In addition to the soldier’s name, the player also randomly determines the birthplace, background, occupation, and social status. The birthplace has a limited impact on the player’s morale depending on the condition of the city during the campaign. The other traits however determine the player’s base attributes, of which there are four: Merit, Morale, Martial, and Suspicion. For example, a soldier with the Hunter trait will have increased Martial as well as the Sharpshooter special skill. A soldier with the Foreign Language trait however will have increased Suspicion and may face higher chances of arrest by the secret police.

That’s it for today!

Revolt of the Wretched: Propaganda Round #1

In this series, I am using GMT Game’s Colonial Twilight to explore counter-insurgency doctrine and to share my reflections on both theory and practice.

The Revolt Heard Around the World

The National Liberation Front (FLN) entrenched its positions in the Algerian countryside, establishing bases in Tizi Ouzou, just east of the capital Algiers. The concentration of a considerable force of guerillas required the government to redeploy its military forces from its clearing operations on the Western border to the sector.

Pursuant to the clear-hold-build strategy, I’ve tried to maximize the number of bases in the countryside. This gives more flexibility to the government forces as they can train new units  as well as deploy supporting units in sectors with bases. The Development card also allowed me to add two new bases from the Out of Play box.

With multiple bases in the countryside, I was able to increase support in many sectors during the propaganda round (the “build” phase).

The Wretched Strike Back

The disposition of forces at the end of the first propaganda round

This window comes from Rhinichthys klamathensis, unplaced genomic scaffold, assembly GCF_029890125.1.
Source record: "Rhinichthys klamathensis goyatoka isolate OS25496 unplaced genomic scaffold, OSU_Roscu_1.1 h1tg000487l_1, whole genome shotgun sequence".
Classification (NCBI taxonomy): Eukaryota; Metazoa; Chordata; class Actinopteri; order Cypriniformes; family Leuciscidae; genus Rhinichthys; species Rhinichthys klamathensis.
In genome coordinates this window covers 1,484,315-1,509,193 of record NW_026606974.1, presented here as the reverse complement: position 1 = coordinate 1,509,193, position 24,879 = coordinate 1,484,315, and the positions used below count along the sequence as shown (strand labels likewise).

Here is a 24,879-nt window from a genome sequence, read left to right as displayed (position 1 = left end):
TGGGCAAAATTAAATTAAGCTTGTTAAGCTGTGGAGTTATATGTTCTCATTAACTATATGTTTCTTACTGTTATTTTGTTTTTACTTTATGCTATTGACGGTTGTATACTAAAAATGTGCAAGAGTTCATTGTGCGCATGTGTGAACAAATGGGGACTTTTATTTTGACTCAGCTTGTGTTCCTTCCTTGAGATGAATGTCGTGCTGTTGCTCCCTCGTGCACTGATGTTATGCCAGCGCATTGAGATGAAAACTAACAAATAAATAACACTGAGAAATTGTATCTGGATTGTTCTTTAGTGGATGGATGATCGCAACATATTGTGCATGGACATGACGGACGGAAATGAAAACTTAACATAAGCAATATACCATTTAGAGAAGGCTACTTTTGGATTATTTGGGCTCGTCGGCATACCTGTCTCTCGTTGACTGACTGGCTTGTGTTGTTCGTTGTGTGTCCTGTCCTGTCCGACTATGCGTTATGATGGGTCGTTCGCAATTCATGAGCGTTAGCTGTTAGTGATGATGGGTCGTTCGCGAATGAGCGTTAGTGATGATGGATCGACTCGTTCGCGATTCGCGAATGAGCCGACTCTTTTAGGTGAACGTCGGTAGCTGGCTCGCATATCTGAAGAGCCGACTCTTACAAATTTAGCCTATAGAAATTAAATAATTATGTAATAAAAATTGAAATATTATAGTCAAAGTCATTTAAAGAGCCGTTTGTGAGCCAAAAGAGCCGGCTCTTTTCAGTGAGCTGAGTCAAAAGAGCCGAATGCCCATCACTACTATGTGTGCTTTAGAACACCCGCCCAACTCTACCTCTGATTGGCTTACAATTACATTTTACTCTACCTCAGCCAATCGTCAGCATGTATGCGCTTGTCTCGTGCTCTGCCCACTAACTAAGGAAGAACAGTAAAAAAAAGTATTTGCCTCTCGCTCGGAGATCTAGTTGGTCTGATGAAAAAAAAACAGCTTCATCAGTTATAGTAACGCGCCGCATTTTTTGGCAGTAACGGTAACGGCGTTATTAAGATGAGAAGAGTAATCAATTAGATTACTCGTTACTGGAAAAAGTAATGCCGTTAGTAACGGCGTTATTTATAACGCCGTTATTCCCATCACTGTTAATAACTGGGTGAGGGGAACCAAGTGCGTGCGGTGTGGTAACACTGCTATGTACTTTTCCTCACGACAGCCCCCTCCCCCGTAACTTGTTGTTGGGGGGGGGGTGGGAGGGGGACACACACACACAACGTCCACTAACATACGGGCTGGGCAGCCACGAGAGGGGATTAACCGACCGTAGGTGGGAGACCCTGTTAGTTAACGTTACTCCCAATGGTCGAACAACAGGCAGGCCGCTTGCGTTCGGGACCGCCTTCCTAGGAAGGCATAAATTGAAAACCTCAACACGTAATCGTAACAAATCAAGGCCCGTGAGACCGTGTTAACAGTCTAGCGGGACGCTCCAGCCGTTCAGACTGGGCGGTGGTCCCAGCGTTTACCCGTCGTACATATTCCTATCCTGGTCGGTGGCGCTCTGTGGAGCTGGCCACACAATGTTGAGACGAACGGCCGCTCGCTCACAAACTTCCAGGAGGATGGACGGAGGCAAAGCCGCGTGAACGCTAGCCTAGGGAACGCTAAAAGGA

But the enemy has a say in the battle too. The build-up of guerilla forces outside Algiers was aided by the Casbah card, which allowed the FLN to deploy four  guerillas in Algiers to challenge government control in the capital. Before the government could respond, FLN agitation reduced support in the city, pushing France away from its objectives.

As you can see on the board, this will necessitate a strong government response. I’ve decided to commit an additional six French military and four French police units. The reduction in commitment points was partially offset by the increase in support, which means that this next round will be used to focus on the “clear” part of the strategy; first in Algiers, then at guerilla bases.

Reflections

One thing that is immediately clear is that “clear-hold-build” is not a sequential continuum where the counter-insurgent moves deliberately from one phase to the next. Instead, the counter-insurgent must be sufficiently flexible to move back and forth between activities as the guerilla movement mobilizes. The capture of Algiers by the FLN is a clear setback for the government, forcing it to reduce its focus on “build” and to immediately resort to “clear”. If the FLN can disperse its forces into government controlled rural provinces before the arrival of French reinforcements, it could force the government on the defensive.